Eugenics, its legacy in the US and presence in higher education



Teddy Roosevelt, Helen Keller, Alexander Graham Bell, John D. Rockefeller, Jr., Winston Churchill, Margaret Sanger, John Harvey Kellogg.


All renowned, distinguished historical figures from various different fields and walks of life. All sharing one thing in common: being proud supporters of the Eugenics Movement.


Eugenics is the election of desired heritable characteristics in order to improve future generations, typically in reference to humans. Believers of eugenics sought to improve the human population and its gene pool by encouraging “fit and desirable” individuals to reproduce while discouraging or preventing the “unfit” individuals from procreating. This was intended to breed out “undesirable” traits from the general population. The ideology gained popularity in mainstream US media around the 1900s, but its reputation declined after the Holocaust, and the field was discredited.


Eugenics has been (and still is) questioned, particularly because the traits deemed “desirable” favor and align with white, able-bodied, and financially stable people. This led to the ideology being used to perpetuate the well-being and superiority of pre-established “desirable” people, while simultaneously further marginalizing those who weren’t classified as “desirable” - struggling, minority communities. This explains the eugenics movement’s historical presence and popularity in the US. Racism and xenophobia were and continue to be extremely prevalent, making eugenics the perfect vessel to justify horrific acts and pass policies that targeted and persistently harm people of color and their reproductive rights.


In present-day consciousness, eugenics is a condemned, castigated concept, as it has historically been used to justify horrible acts of violence and discrimination against people. Eugenics was employed by both Hitler’s Nazi Germany to condone the murder of 6 million Jewish people, as well as US authorities to forcibly sterilize more than 60,000 people mostly before the 1960s. These operations were carried out under the eugenics laws of the time, primarily on so-called “mentally ill” or “mentally deficient” individuals, especially people of color. These laws were in place because US policymakers used mental illness or illness as a justification to pass racist eugenic policies and undertake the subsequent procedures.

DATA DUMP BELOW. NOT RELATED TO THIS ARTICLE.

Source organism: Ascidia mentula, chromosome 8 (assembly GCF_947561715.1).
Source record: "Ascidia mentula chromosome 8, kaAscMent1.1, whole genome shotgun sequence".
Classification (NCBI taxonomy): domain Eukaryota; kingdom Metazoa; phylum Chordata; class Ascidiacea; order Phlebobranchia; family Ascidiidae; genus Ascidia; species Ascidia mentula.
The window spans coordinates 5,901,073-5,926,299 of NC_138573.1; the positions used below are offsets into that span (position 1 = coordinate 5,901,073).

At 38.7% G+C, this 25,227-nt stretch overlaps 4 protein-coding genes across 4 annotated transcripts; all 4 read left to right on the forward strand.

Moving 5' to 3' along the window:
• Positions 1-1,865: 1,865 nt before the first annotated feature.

This is why, when UC Berkeley bioethics professor Osagie K. Obasogie opened a campus email promoting the Genealogic Eugenic Institute Fund in 2018, he was stunned. The email articulated the Institute’s support for research and education in eugenics, revealing how the $2.4-million eugenics fund had been ongoing and active in UC Berkeley. It contained an offer of an annual payout of around $70,00 in the 2020 fiscal year to support research and education on policies, practices, and technologies that could “affect the distribution of traits in the human race.” This included those related to family planning, infertility, assisted reproduction technologies, prenatal screening, abortion, gene editing, and gene modification. The email went on to elaborate on the “modern definition of eugenics” which included “perspectives that shed light on not only the benefits but also the limitations and the ethics of these alternative approaches to improving the human race.”


When asked about the situation, Obasogie said to the L.A. Times, “I was shocked and dismayed.” In another interview with Berkeley News, he stated, “Eugenics is not simply something that happened several decades ago, but is with us to this very day.” He and a small group of faculty members from UC Berkeley raised their concerns with the writer of the email, a former senior administrator.


This prompted the school to freeze the fund and launch an investigation, which discovered the funds came from a private trust in 1960 established “for the primary purpose of improvement of the human race through research and education in the field of eugenics.” The trust was transferred to the University of California Board of Regents in 1975 with the same purpose. The specifics aren’t clear, but at some point, the funds were allocated to UC Berkeley and then given to their School of Public Health.